Administration officials have said since before the enrollment period launched in October that they expected sign-ups to surge around the law's deadlines, including the late December deadline to enroll in coverage that started on Jan. 1. But that effectively became an imperative after the federal website's problems left enrollment straggling far behind what the administration had originally expected.
In that context, outside experts generally took the new numbers as a positive sign for Obamacare.
"In terms of total enrollment, 2.2 million is relatively strong turn-out given massive IT challenges in October and November," Caroline Pearson, vice president at Avalere Health, an independent consulting firm, told TPM.
The surge coincided with the administration's declaration that HealthCare.gov was fixed by the end of November, after being bedeviled by bugs from its launch. Those problems had kept enrollment through the federal site at pitiful lows in the first two months. But things were better on Dec. 1, officials said: Error rates were down, and response times were quicker. The state-by-state data from Monday's report reflect that improvement, with total enrollment through HealthCare.gov booming from 137,000 at the end of November to 1.2 million as of Dec. 28.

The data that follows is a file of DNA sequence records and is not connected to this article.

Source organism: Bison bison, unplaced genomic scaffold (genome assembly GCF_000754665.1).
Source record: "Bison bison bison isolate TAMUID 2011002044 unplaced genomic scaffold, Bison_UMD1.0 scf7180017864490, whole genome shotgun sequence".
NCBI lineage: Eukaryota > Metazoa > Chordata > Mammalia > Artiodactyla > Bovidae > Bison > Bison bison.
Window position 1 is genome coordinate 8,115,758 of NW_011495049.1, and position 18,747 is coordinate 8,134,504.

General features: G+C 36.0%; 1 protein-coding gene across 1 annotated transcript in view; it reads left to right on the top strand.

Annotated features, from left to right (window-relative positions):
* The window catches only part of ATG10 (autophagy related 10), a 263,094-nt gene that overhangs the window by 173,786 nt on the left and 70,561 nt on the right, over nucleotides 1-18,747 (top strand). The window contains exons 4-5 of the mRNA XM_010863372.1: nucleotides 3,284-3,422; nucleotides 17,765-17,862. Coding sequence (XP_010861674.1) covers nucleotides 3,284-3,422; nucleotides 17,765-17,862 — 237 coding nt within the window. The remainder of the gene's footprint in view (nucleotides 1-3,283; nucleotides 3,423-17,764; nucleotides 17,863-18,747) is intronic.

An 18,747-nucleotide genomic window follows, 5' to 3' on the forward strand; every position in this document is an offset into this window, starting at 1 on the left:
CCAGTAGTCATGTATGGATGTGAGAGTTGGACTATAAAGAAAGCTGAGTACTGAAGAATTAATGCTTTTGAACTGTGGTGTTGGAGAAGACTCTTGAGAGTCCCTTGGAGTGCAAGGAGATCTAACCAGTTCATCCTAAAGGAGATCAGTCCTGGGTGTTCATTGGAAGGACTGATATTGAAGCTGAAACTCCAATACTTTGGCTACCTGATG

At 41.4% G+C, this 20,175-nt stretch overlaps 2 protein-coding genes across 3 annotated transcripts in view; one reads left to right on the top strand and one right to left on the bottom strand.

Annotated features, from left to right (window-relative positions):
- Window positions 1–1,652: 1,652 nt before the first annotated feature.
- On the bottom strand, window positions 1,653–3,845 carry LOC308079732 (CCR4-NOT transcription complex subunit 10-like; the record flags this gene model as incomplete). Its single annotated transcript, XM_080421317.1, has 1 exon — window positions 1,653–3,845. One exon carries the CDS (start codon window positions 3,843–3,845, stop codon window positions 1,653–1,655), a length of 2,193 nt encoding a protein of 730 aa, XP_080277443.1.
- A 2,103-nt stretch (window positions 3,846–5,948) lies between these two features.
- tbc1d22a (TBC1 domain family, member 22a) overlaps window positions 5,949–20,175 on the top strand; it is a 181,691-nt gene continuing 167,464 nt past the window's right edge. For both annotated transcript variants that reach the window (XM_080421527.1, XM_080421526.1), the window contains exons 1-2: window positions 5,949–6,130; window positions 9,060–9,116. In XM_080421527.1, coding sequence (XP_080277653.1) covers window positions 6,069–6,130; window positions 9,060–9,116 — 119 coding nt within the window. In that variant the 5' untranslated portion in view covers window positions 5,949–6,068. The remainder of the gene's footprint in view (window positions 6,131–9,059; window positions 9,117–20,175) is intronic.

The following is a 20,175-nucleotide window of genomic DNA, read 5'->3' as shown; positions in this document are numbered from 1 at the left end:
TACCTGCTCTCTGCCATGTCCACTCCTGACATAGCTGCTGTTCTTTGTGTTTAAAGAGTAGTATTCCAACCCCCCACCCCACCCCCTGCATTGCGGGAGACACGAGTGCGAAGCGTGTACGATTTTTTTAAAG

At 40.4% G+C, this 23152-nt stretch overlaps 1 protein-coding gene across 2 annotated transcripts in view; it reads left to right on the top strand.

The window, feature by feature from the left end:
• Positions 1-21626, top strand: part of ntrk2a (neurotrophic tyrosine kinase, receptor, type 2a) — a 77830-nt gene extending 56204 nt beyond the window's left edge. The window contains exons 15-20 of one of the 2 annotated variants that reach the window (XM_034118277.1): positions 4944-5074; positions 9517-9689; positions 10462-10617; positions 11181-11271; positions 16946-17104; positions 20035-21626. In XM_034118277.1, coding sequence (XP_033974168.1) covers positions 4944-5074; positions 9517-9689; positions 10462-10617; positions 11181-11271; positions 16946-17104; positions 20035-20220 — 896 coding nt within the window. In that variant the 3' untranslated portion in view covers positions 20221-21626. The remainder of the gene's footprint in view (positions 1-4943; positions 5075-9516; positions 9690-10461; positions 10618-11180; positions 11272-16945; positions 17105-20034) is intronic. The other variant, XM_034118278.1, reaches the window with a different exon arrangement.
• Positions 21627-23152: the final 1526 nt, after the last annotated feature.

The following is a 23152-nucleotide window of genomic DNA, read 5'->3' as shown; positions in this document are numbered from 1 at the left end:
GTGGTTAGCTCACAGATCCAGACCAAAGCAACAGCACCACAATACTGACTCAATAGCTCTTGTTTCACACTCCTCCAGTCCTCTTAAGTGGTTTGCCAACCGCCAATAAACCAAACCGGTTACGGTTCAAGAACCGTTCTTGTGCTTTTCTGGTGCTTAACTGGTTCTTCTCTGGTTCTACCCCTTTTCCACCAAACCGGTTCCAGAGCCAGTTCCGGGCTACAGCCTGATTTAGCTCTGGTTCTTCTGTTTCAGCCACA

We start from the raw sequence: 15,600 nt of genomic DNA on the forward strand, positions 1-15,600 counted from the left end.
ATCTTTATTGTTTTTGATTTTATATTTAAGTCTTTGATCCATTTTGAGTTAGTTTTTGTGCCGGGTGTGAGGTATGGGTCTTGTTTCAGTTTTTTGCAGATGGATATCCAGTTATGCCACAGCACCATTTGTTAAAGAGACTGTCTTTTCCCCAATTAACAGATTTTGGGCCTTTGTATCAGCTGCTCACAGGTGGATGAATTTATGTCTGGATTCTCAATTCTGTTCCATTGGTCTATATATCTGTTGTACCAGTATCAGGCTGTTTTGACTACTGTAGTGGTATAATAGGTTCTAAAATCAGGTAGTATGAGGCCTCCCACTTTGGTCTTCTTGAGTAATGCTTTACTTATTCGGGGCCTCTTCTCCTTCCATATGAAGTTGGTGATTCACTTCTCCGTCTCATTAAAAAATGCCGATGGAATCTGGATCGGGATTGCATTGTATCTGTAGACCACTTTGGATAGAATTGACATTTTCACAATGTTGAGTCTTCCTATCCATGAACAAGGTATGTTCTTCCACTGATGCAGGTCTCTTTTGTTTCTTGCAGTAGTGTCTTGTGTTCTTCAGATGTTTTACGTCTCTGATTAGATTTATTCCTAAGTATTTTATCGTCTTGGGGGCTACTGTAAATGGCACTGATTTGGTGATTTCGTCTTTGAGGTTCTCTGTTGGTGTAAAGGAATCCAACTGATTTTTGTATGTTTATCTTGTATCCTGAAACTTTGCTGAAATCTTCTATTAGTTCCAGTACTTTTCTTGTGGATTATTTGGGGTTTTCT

Administration officials also stressed that three months of enrollment remain -- and, for the first time since the federal website flopped in its debut, the initial estimate of 7 million enrollees by the end of March seems at least plausible.
"These enrollment figures are encouraging for this stage in the process, especially with all the early systems problems they experienced," Larry Levitt, senior vice president at the non-partisan Kaiser Family Foundation, told TPM. "We’re at halftime in the open enrollment period."
Perhaps as a sign that the federal website is genuinely working better, enrollment through HealthCare.gov, which serves 36 states, finally eclipsed enrollment through the 14 (plus D.C.) state-based websites: 1.2 million versus 1 million. Some of the larger states using HealthCare.gov, like Florida and North Carolina, which had previously trailed smaller state-based sites like Kentucky in enrollment, also saw their enrollment skyrocket and become more proportional to their share of the population.